First Jewish presence: 1832; peak Jewish population: 129 in 1871; Jewish population in 1933: five familiesMehlsack, originally in East Prussia, is now part of Poland (renamed Pieniezno). The Jewish community of Mehlsack, established in the early 1800s, maintained a synagogue on Wormditter Strasse and a Jewish cemetery in an area known as the Judenberg, or “Jews’ hill” (next to the location of the future train station). Local Jews started to emigrate from Germany after the Nazis’ election victories, so that in 1933 only five Jewish families lived there. By 1939, all Jews had left the city, and Mehlsack was declared Judenfrei (free of Jews). The synagogue, however, was nevertheless burned down, together with all its contents, on Pogrom Night.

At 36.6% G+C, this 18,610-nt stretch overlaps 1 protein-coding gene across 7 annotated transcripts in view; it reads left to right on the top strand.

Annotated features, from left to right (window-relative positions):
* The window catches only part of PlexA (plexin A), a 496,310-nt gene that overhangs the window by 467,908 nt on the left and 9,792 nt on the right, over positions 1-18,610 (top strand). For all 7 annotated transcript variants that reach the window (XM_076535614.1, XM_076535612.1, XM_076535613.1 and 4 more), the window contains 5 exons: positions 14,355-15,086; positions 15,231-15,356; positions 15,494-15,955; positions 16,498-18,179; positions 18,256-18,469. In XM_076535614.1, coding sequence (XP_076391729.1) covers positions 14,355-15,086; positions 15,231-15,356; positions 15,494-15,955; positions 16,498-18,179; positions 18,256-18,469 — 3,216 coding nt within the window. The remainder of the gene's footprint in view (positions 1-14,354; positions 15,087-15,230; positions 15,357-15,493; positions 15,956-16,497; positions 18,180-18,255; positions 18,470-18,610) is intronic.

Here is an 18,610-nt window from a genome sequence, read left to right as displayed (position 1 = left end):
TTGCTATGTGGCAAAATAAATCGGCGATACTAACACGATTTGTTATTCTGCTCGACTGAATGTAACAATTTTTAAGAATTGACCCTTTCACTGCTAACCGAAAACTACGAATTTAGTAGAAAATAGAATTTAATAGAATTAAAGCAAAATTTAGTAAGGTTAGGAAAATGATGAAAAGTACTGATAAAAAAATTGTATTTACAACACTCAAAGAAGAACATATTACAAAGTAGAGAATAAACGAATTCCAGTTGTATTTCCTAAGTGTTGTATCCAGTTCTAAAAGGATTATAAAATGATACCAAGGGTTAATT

Copyright: Pogrom Night 1938 - A Memorial to the Destroyed Synagogues of Germany/ germansynagogues.bh.org.il
NotesSources: Führer durch die Jüdische Gemeindeverwaltung und Wohlfahrtspflege in Deutschland 1923-1933, Andreas Nachama, Simon Hermann [Eds.], [publisher] Edition Hentrich, 1995., Lexikon der jüdischen Gemeinde in Deutschen Sprachraum, Klaus Dieter-Alicke, [publisher] Gütersloher Verlagshaus, 2008.
|Date Added||May 20, 2020|
|Exhibits||Pogrom Night 1938 - A Memorial to the Destroyed Synagogues of Germany|
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